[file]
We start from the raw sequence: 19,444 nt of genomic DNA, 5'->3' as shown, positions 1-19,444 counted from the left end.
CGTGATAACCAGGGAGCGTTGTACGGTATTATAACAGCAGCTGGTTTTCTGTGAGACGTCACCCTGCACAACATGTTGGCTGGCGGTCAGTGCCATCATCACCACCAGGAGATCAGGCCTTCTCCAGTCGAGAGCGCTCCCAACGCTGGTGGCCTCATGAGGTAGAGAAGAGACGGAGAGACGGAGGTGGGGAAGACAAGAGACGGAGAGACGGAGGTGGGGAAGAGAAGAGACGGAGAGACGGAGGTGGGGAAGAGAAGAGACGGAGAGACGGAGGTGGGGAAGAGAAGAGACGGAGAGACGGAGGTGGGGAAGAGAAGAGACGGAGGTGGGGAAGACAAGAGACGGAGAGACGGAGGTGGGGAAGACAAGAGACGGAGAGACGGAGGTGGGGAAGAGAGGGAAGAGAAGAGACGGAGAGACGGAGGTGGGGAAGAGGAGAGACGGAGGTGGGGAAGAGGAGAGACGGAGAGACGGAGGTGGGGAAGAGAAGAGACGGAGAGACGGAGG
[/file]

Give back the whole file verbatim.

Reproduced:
We start from the raw sequence: 19,444 nt of genomic DNA, 5'->3' as shown, positions 1-19,444 counted from the left end.
CGTGATAACCAGGGAGCGTTGTACGGTATTATAACAGCAGCTGGTTTTCTGTGAGACGTCACCCTGCACAACATGTTGGCTGGCGGTCAGTGCCATCATCACCACCAGGAGATCAGGCCTTCTCCAGTCGAGAGCGCTCCCAACGCTGGTGGCCTCATGAGGTAGAGAAGAGACGGAGAGACGGAGGTGGGGAAGACAAGAGACGGAGAGACGGAGGTGGGGAAGAGAAGAGACGGAGAGACGGAGGTGGGGAAGAGAAGAGACGGAGAGACGGAGGTGGGGAAGAGAAGAGACGGAGAGACGGAGGTGGGGAAGAGAAGAGACGGAGGTGGGGAAGACAAGAGACGGAGAGACGGAGGTGGGGAAGACAAGAGACGGAGAGACGGAGGTGGGGAAGAGAGGGAAGAGAAGAGACGGAGAGACGGAGGTGGGGAAGAGGAGAGACGGAGGTGGGGAAGAGGAGAGACGGAGAGACGGAGGTGGGGAAGAGAAGAGACGGAGAGACGGAGG